Medicare Trustees recently said that in 2017, Medicare Part B and Part D premiums and out-of-pocket costs would take about one-fourth of the average Social Security benefits. A recent survey by TSCL indicates that a substantial number of older households may be spending far more.
The survey found that after including premiums for Medigap supplements, rapidly growing Medicare premiums, and out-of-pocket costs actually swallow more than one-third of the Social Security benefits of 33 percent of older Americans. That level of unsustainable spending is occurring more rapidly than the Medicare Trustees estimate in their latest report.
Medicare premiums and out-of-pocket costs are increasing several times faster than the annual rate of inflation, and at several times the rate that the annual cost-of-living adjustment (COLA) boosts Social Security benefits. This forces people to spend an ever-growing share of their Social Security benefits on healthcare costs over the course of their retirement.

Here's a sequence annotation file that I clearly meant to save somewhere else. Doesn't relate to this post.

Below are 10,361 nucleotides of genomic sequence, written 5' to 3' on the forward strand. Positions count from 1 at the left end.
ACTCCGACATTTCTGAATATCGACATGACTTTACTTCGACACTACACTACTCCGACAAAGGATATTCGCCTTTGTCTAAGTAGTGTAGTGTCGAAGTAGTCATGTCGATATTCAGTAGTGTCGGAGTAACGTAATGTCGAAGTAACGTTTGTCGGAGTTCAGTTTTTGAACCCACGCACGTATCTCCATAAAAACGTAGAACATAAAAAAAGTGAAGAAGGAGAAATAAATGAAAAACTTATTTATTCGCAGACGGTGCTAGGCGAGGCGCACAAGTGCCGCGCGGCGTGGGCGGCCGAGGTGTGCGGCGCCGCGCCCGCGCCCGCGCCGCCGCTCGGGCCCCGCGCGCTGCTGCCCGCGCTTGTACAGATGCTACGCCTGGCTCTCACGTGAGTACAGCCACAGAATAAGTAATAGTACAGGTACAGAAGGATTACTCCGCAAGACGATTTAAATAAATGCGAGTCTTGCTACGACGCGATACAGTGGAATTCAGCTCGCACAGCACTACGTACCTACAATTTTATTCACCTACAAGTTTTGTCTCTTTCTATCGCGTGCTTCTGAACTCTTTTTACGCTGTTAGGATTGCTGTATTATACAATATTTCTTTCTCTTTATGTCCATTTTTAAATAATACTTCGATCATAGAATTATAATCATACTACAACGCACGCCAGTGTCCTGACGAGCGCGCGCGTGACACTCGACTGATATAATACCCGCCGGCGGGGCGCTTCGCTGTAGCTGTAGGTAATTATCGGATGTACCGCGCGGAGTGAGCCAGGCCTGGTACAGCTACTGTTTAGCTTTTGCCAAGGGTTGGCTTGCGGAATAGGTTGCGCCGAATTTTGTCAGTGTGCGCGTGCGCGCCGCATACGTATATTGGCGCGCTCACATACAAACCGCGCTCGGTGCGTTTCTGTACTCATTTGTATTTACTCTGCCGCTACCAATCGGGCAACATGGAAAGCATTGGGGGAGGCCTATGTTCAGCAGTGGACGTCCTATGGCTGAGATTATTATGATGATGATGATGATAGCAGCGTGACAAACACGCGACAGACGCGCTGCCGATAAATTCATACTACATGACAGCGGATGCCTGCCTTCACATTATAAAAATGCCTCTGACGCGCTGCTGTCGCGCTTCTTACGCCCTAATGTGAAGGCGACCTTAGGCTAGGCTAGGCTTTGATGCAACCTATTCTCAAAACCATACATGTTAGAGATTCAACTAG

With the average Social Security benefit around $1,300, one quarter of that would put the Trustees’ estimated Part B and D costs at just $325/month. But the Trustees’ estimates don’t include all beneficiary costs — such as premiums for supplemental coverage (Medigap), out-of-pocket costs for Part A (hospital) expenses, or costs not covered by Medicare, such as dental and vision services and most long-term care. Thus a large percentage of Medicare recipients already spend more than a quarter of their Social Security on healthcare as shown by the chart below:
How Much Will You Spend on Healthcare in Retirement?
|Portion Of Social Security Checks That Retirees Spend On Healthcare Costs||Percentage of Survey Participants Affected|
|10% or less||11%|
|100% or more||3%|
Source: 2017 TSCL Senior Survey
Finding agreement on how to slow rising healthcare costs has so far been elusive for Congress. TSCL believes lawmakers would better serve their constituents’ needs by starting with an area that has broad public support — such as allowing Medicare to negotiate drug prices, and by prohibiting deals that keep generic drugs off the market.